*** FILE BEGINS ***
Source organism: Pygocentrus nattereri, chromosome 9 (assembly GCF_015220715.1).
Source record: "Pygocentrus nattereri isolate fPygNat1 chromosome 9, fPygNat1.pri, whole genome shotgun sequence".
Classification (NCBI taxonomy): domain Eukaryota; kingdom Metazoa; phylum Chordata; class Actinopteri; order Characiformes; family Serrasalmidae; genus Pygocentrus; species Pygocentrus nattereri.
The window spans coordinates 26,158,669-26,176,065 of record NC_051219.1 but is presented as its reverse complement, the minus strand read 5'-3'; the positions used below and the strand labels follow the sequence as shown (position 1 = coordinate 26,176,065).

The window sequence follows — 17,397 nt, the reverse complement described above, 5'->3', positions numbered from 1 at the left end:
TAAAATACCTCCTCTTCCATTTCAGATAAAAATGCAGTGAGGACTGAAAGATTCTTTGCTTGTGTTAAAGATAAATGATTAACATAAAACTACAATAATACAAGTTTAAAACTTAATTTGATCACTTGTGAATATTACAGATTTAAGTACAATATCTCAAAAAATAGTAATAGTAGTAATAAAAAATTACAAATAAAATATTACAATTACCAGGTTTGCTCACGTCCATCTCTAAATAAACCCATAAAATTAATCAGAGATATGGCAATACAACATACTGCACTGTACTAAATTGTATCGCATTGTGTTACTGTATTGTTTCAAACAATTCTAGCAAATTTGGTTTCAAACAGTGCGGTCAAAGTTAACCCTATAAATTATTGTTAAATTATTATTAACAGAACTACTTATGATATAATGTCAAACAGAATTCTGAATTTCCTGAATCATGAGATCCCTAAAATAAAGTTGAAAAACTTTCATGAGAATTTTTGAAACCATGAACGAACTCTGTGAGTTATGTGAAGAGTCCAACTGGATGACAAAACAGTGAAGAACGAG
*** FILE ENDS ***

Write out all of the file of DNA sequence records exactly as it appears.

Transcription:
Source organism: Pygocentrus nattereri, chromosome 9 (assembly GCF_015220715.1).
Source record: "Pygocentrus nattereri isolate fPygNat1 chromosome 9, fPygNat1.pri, whole genome shotgun sequence".
Classification (NCBI taxonomy): domain Eukaryota; kingdom Metazoa; phylum Chordata; class Actinopteri; order Characiformes; family Serrasalmidae; genus Pygocentrus; species Pygocentrus nattereri.
The window spans coordinates 26,158,669-26,176,065 of record NC_051219.1 but is presented as its reverse complement, the minus strand read 5'-3'; the positions used below and the strand labels follow the sequence as shown (position 1 = coordinate 26,176,065).

The window sequence follows — 17,397 nt, the reverse complement described above, 5'->3', positions numbered from 1 at the left end:
TAAAATACCTCCTCTTCCATTTCAGATAAAAATGCAGTGAGGACTGAAAGATTCTTTGCTTGTGTTAAAGATAAATGATTAACATAAAACTACAATAATACAAGTTTAAAACTTAATTTGATCACTTGTGAATATTACAGATTTAAGTACAATATCTCAAAAAATAGTAATAGTAGTAATAAAAAATTACAAATAAAATATTACAATTACCAGGTTTGCTCACGTCCATCTCTAAATAAACCCATAAAATTAATCAGAGATATGGCAATACAACATACTGCACTGTACTAAATTGTATCGCATTGTGTTACTGTATTGTTTCAAACAATTCTAGCAAATTTGGTTTCAAACAGTGCGGTCAAAGTTAACCCTATAAATTATTGTTAAATTATTATTAACAGAACTACTTATGATATAATGTCAAACAGAATTCTGAATTTCCTGAATCATGAGATCCCTAAAATAAAGTTGAAAAACTTTCATGAGAATTTTTGAAACCATGAACGAACTCTGTGAGTTATGTGAAGAGTCCAACTGGATGACAAAACAGTGAAGAACGAG